Running the high school library—and for a little while, the middle school library—for 18 years, Tracy enjoyed her work. Then in 2012, the district reprioritized its funds and eliminated its librarian positions. Tracy applied to Sno-Isle Libraries and was hired as a substitute Public Service Assistant at first, then hired by Freeland Library Manager Betsy Arand as a Library Assistant.

“Sno-Isle is a great organization,” Tracy said. “For me, it was a nice change from high school, where we often work alone. At our library, I have colleagues. If I have to step away, I can. I taught elementary school before. The job never ends.”

Betsy Arand spoke highly of working with Tracy. I’ve included all she wrote in a recent email, because I think her words matter and give you a picture of what Tracy brings to her avocation.

“For the past 25 years, Sno-Isle Libraries has recognized one part-time and one full-time employee each year for excellent customer service and contributing creative ideas that engaged library customers. Tracy received the Library Leadership Award in 2017 for her work with library customers of all ages.

Getting ready for the library staff’s annual walk in the July 4 Maxwelton Parade

“Tracy has presented story times to babies, toddlers, and preschoolers, visited the elementary and middle schools to promote the library’s summer reading program, facilitated book groups for upper elementary students, staffed a library booth at the Whidbey Island Fair, and even marched in several Maxwelton 4th of July parades! She collaborated with colleagues to plan special family programs, such as stuffed animal sleepovers, countdown to 12 (noon) children’s New Year celebrations, a family festival with a fire truck and dancing dinosaur, and a ‘Not Scary’ Halloween evening.

Wearing a handmade hat, Tracy Miller shares a moment with a boy and his book.

“In addition to working with children, Tracy has also facilitated many programs for adults, including, but not limited to, local author talks, craft programs for the intergenerational Made-by-Hand events, Island Shakespeare presentations, multiple showings of the “Whidbey Earthquakes” film produced by 4-H, the League of Women Voters Great Decisions discussion series, and Humanities Washington speakers. Tracy also served as Freeland’s representative on the Trudy Sundberg Lecture Series team, bringing nationally renowned lecturers to Whidbey. She has been willing to try new things, such as how to make pots using hypertufa, a class that fills up immediately!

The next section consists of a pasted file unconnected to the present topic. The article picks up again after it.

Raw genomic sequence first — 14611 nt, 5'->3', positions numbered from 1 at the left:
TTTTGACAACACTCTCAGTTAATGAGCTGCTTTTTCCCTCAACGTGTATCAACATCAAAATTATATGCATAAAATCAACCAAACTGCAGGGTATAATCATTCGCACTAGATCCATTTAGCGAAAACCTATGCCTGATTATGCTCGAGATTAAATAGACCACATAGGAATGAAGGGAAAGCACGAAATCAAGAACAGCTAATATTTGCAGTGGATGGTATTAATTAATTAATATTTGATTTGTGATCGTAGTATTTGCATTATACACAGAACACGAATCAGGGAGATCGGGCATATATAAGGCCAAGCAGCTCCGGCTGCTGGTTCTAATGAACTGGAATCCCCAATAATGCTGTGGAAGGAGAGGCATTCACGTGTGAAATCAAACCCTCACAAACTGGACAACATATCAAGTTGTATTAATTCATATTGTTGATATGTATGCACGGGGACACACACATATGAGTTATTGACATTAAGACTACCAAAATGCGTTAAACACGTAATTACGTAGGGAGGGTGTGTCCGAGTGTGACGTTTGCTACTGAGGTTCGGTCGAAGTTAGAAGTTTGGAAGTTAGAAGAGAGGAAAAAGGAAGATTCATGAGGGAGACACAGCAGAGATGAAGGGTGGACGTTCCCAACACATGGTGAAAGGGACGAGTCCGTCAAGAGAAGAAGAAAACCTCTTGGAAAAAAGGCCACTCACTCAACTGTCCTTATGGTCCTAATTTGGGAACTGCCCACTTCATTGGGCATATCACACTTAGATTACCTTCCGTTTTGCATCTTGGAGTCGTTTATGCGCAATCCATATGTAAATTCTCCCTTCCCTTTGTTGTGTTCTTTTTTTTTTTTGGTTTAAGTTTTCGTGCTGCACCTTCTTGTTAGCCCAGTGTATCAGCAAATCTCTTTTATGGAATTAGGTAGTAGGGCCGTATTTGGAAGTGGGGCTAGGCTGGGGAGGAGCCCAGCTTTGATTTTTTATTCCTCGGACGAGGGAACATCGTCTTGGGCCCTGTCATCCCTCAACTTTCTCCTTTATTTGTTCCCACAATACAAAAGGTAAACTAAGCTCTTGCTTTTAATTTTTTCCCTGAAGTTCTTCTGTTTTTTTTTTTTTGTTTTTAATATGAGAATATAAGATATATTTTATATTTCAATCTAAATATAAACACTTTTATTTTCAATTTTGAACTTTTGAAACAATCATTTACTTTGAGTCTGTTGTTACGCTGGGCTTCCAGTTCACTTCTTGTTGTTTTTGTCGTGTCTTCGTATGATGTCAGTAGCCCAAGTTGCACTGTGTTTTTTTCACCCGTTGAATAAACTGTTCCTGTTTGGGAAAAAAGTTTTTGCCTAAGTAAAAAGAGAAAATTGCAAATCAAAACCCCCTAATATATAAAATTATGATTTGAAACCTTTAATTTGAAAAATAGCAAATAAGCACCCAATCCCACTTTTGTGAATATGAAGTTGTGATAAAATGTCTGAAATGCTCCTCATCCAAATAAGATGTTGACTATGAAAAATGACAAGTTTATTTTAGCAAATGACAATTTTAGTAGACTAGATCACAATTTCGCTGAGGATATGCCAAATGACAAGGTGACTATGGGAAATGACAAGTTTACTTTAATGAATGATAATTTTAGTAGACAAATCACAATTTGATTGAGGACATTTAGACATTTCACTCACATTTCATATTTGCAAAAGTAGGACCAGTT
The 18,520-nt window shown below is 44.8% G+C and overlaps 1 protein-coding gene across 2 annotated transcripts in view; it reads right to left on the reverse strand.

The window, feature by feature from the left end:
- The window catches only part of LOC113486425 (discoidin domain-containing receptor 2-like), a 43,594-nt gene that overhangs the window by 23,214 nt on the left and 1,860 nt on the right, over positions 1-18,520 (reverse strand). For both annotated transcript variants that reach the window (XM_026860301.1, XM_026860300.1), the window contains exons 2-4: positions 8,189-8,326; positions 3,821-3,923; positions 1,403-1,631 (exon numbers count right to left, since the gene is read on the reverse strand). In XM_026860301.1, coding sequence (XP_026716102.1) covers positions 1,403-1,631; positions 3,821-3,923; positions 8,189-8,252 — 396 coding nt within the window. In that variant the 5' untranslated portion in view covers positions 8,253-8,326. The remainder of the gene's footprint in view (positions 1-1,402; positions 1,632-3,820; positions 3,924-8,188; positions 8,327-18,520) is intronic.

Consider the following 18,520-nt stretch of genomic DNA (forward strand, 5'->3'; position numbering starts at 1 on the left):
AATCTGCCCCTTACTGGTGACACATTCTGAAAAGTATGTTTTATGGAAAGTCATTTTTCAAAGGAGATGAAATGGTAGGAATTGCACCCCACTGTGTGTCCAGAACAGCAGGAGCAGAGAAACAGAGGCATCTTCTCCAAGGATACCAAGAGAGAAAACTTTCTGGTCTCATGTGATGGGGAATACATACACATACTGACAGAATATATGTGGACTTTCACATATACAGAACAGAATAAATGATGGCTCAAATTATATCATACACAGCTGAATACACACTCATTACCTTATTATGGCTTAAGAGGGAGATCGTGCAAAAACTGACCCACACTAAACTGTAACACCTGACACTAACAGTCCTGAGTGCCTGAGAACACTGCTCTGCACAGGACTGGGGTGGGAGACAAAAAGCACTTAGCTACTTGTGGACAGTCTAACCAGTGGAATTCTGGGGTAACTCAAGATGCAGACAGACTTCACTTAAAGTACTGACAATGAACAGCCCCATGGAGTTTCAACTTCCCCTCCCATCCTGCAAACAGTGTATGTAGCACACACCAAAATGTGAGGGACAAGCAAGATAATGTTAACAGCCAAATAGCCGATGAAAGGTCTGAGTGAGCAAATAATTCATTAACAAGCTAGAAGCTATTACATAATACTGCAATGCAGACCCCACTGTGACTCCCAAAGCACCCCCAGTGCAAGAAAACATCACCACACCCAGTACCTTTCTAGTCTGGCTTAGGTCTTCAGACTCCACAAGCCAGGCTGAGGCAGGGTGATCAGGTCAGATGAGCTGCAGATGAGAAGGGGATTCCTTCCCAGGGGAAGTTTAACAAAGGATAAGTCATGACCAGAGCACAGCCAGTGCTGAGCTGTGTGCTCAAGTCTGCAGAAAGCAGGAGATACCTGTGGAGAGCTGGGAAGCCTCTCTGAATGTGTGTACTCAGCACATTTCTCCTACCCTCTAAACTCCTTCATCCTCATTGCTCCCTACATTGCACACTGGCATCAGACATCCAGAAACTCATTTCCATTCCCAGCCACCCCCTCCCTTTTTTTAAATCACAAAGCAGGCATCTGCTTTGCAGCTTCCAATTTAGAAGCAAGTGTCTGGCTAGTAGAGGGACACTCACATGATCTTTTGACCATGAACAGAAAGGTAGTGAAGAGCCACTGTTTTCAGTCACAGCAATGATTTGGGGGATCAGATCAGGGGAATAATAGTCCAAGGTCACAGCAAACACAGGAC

Taking a moment to read a book about baking cakes.

“Tracy has been a welcoming presence at the library’s front desk, providing excellent customer service to people of all ages, from recommending book titles to parents of young children, demonstrating library databases to teens, helping someone use the library computers, and assisting adults with the copy machine.

“She greets everyone with the same degree of openness and genuine interest in their question and then provides a consistently high-level response.

“Throughout Tracy’s time in Freeland, I have been very impressed with her ability to thoughtfully analyze situations while maintaining a balanced perspective and also seeing the humor in many situations. It has been an honor and a joy to work with Tracy and I will miss her.”

After leaving her position, Tracy plans a road trip in March to Ashland OR for its chocolate festival. She will spend time with friends and family. Camping trips are planned. She will visit Ashland again for its Shakespeare plays this summer. She will travel with her daughter to San Francisco. “She’s a big old grown up at 21,” Tracy noted.

For April-June, Tracy will return as a volunteer to Freeland Library to host a third and fourth grade book club, which includes a craft. She returns by popular demand.

Though she will have more free time, she will continue to be a part of the Freeland Library community.

One of Tracy Miller’s popular school age programs.

“I believe in public libraries,” Tracy said. “There is no other institution that is like it. Everyone is welcome. Everything is free. We go out of our way to find what you’re looking for.”